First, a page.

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Re: Revert Request

From: Jonas Sicking <jonas@sicking.cc>
Date: Wed, 1 Feb 2012 11:44:31 -0800
Message-ID: <CA+c2ei_59hn6yiHnm+KDZ884kcLA0NuXA-YwOEJw1_0WR-b6eQ@mail.gmail.com>
To: Charles Pritchard <chuck@jumis.com>
Cc: Laura Carlson <laura.lee.carlson@gmail.com>, Silvia Pfeiffer <silviapfeiffer1@gmail.com>, Sam Ruby <rubys@intertwingly.net>, Paul Cotton <Paul.Cotton@microsoft.com>, Maciej Stachowiak <mjs@apple.com>, HTML WG <public-html@w3.org>
On Wed, Feb 1, 2012 at 12:41 AM, Charles Pritchard <chuck@jumis.com> wrote:
> On 2/1/12 12:29 AM, Jonas Sicking wrote:
>>
>> On Tue, Jan 31, 2012 at 5:33 PM, Charles Pritchard<chuck@jumis.com>
>>  wrote:
>>>
>>> On Jan 31, 2012, at 5:08 PM, Jonas Sicking<jonas@sicking.cc>  wrote:
>>>
>>>> On Tue, Jan 31, 2012 at 2:29 PM, Charles Pritchard<chuck@jumis.com>
>>>>  wrote:
>>>>>
>>>>> On 1/30/12 8:47 PM, Jonas Sicking wrote:
>>>>>>
>>>>>> Similarly:
>>>>>> <table aria-describedby="desc">...</table>
>>>>>> <div hidden id=desc>Description here</div>
>>>>>
>>>>>
>>>>> While I disagree with this method.
>>>>
>>>> Why? Assuming that the explicit goal is to create content only visible
>>>> to AT, which is the stated requirement from the accessibility
>>>> community.
>>>
>>> Because it conflicts with existing practices and assumptions about
>>> content, both from a general CSS/DOM perspective as well as AT and ARIA. The
>>> requirement here is for a semantic means of presenting content without
>>> affecting the default visual representation; and the issue is whether the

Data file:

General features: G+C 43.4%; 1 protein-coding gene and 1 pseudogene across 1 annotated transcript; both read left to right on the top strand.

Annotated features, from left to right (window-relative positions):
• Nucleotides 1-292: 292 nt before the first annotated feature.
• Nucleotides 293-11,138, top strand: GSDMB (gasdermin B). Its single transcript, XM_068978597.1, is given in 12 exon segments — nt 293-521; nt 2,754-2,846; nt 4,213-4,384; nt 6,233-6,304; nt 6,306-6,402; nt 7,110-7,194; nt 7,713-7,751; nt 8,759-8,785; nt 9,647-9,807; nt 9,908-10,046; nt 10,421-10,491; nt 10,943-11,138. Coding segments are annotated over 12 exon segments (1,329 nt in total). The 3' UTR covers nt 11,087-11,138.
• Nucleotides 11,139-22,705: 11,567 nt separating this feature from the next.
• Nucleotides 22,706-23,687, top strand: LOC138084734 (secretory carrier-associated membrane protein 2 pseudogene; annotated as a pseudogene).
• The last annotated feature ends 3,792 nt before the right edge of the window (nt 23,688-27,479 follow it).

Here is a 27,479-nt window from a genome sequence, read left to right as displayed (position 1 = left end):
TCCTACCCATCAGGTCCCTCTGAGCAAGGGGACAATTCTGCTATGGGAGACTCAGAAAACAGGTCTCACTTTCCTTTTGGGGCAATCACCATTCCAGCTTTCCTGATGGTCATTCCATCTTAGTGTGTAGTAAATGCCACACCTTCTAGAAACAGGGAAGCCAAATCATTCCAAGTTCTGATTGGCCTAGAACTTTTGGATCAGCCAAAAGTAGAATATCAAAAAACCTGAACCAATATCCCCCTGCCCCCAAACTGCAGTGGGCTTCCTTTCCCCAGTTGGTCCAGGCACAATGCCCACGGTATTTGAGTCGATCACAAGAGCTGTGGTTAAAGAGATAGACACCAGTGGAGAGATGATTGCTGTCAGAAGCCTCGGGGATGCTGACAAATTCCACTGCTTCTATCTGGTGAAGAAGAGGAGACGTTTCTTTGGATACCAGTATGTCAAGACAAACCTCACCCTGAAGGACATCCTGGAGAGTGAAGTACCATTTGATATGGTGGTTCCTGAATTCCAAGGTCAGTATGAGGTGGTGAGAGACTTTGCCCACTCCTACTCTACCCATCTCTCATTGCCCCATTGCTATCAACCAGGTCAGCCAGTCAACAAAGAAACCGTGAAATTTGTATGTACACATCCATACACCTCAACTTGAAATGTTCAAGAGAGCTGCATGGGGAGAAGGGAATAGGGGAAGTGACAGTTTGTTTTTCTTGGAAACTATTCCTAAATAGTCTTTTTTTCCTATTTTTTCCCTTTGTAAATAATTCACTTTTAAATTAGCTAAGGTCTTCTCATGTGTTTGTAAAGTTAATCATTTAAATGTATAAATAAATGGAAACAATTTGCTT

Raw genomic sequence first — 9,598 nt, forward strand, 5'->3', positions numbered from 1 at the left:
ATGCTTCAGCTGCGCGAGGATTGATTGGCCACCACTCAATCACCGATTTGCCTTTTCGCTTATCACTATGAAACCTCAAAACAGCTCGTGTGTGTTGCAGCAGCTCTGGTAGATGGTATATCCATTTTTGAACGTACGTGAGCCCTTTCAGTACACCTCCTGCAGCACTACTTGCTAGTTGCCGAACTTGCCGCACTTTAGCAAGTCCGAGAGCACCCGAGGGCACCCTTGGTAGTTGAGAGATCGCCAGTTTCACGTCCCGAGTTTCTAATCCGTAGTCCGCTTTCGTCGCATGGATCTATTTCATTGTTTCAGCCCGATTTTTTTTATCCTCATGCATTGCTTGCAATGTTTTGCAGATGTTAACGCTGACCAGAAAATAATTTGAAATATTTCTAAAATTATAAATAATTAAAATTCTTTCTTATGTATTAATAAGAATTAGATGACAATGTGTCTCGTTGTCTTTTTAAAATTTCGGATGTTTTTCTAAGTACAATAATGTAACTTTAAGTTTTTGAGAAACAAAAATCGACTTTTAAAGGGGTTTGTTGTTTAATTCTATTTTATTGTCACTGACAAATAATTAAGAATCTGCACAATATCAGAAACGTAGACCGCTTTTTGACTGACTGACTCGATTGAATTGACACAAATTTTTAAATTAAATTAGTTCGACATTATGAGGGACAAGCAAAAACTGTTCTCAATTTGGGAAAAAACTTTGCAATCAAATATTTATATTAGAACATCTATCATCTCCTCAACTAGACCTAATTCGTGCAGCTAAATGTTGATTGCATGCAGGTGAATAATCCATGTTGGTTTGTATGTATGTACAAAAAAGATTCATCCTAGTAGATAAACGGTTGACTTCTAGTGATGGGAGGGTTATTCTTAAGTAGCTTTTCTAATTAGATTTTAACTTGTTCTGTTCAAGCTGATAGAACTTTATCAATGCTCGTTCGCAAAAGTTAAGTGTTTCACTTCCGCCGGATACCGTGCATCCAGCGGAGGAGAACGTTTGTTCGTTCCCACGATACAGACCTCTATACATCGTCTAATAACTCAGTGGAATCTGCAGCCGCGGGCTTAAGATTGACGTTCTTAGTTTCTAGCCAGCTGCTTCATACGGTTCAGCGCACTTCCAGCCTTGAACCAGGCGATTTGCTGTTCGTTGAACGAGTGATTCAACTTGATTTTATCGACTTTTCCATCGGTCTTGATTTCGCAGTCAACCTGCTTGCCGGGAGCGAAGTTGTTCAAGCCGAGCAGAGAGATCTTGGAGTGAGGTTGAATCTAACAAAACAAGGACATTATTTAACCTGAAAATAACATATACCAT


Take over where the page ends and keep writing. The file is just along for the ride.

>>> existing mechanism can be obsoleted. There is not a suitable replacement at
>>> present.
>>
>> Please note that I was in no way talking about deprecating @longdesc
>> in my email, as explicitly mentioned.
>>
>> What I was talking about was the practice of providing AT-only content
>> by using aria and other AT attributes to point to content which has
>> been hidden using @hidden. This includes using @longdesc to point to
>> such in-page content. Please see examples in my email.
>
>
> Here is how I read this:
> "I was in no way talking about deprecating @longdesc... I was talking about
> was the practice of providing AT-only content... This includes using
> @longdesc"

Indeed. I was talking about @longdesc (among other attributes). But I
was not talking about deprecating @longdesc. I don't see that as a
conflict.

> But back to being on topic: hidden is the same as display: none.
> That's my understanding.

Correct.

> display: none is a sledgehammer. It's heavy duty. I think there was some
> talk about tree flattening concerns.
> There are certainly issues with event bubbling, and simply receiving events
> (like focus).

display:none does not affect event bubbling. It does affect ability to
receive focus, so that might be something we need to fix.

> It's completely non-backwards compatible, as hidden really does hide things,
> it takes them right out of several trees.
>
> That's the biggest issue. Regardless of ease of use or merit, it's too big
> of a departure from how all of the browsers out there currently work. It's
> too much work on AT vendors.

I can only speak to how AT interact with Firefox. The AT software do
not dig into the firefox layout trees directly, instead there is a
special tree of objects specifically created for AT tools. This means
that to make rich content work in display:none and @hidden content
there are no changes required to change AT software, only Firefox
needs to be changed.

I would expect the same to apply to other browsers.

Hence, the parties that we are asking to be changed here is not AT
software but rather browsers. So far I have not heard browser claim
that this is a too hard change to make.

All I hear is people trying to keep status quo and worried about
suggesting any changes to any software, rather than see what solution
would lead to the best accessibility.

/ Jonas
Received on Wednesday, 1 February 2012 19:45:29 GMT

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